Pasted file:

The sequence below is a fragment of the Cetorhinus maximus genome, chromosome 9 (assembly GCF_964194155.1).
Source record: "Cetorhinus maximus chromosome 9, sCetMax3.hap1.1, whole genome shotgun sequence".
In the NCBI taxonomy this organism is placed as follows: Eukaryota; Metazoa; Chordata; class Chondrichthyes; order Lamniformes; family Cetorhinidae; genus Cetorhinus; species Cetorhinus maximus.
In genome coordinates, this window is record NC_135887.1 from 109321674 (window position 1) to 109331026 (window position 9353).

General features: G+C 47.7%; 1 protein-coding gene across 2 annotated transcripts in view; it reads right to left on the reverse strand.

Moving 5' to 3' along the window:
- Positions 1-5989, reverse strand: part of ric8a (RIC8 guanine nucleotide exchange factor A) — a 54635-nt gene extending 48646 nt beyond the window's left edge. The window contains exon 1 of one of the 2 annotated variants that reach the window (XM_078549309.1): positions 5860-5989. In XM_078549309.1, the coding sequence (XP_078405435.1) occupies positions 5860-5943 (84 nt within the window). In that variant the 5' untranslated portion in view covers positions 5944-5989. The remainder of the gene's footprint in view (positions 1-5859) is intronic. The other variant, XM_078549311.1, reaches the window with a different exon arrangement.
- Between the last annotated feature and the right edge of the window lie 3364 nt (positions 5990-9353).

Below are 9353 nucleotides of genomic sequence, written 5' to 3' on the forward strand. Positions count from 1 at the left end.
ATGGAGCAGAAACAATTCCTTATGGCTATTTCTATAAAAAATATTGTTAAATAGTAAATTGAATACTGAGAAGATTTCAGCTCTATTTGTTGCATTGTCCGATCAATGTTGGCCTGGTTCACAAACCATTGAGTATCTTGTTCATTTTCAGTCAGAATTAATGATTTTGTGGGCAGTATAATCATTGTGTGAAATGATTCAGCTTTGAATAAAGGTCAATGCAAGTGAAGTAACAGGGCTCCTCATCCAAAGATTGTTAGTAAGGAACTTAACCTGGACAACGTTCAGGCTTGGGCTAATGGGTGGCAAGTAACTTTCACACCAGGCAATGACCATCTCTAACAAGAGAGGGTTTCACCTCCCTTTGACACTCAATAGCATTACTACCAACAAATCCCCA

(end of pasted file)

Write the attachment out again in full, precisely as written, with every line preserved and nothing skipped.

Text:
The sequence below is a fragment of the Cetorhinus maximus genome, chromosome 9 (assembly GCF_964194155.1).
Source record: "Cetorhinus maximus chromosome 9, sCetMax3.hap1.1, whole genome shotgun sequence".
In the NCBI taxonomy this organism is placed as follows: Eukaryota; Metazoa; Chordata; class Chondrichthyes; order Lamniformes; family Cetorhinidae; genus Cetorhinus; species Cetorhinus maximus.
In genome coordinates, this window is record NC_135887.1 from 109321674 (window position 1) to 109331026 (window position 9353).

General features: G+C 47.7%; 1 protein-coding gene across 2 annotated transcripts in view; it reads right to left on the reverse strand.

Moving 5' to 3' along the window:
- Positions 1-5989, reverse strand: part of ric8a (RIC8 guanine nucleotide exchange factor A) — a 54635-nt gene extending 48646 nt beyond the window's left edge. The window contains exon 1 of one of the 2 annotated variants that reach the window (XM_078549309.1): positions 5860-5989. In XM_078549309.1, the coding sequence (XP_078405435.1) occupies positions 5860-5943 (84 nt within the window). In that variant the 5' untranslated portion in view covers positions 5944-5989. The remainder of the gene's footprint in view (positions 1-5859) is intronic. The other variant, XM_078549311.1, reaches the window with a different exon arrangement.
- Between the last annotated feature and the right edge of the window lie 3364 nt (positions 5990-9353).

Below are 9353 nucleotides of genomic sequence, written 5' to 3' on the forward strand. Positions count from 1 at the left end.
ATGGAGCAGAAACAATTCCTTATGGCTATTTCTATAAAAAATATTGTTAAATAGTAAATTGAATACTGAGAAGATTTCAGCTCTATTTGTTGCATTGTCCGATCAATGTTGGCCTGGTTCACAAACCATTGAGTATCTTGTTCATTTTCAGTCAGAATTAATGATTTTGTGGGCAGTATAATCATTGTGTGAAATGATTCAGCTTTGAATAAAGGTCAATGCAAGTGAAGTAACAGGGCTCCTCATCCAAAGATTGTTAGTAAGGAACTTAACCTGGACAACGTTCAGGCTTGGGCTAATGGGTGGCAAGTAACTTTCACACCAGGCAATGACCATCTCTAACAAGAGAGGGTTTCACCTCCCTTTGACACTCAATAGCATTACTACCAACAAATCCCCA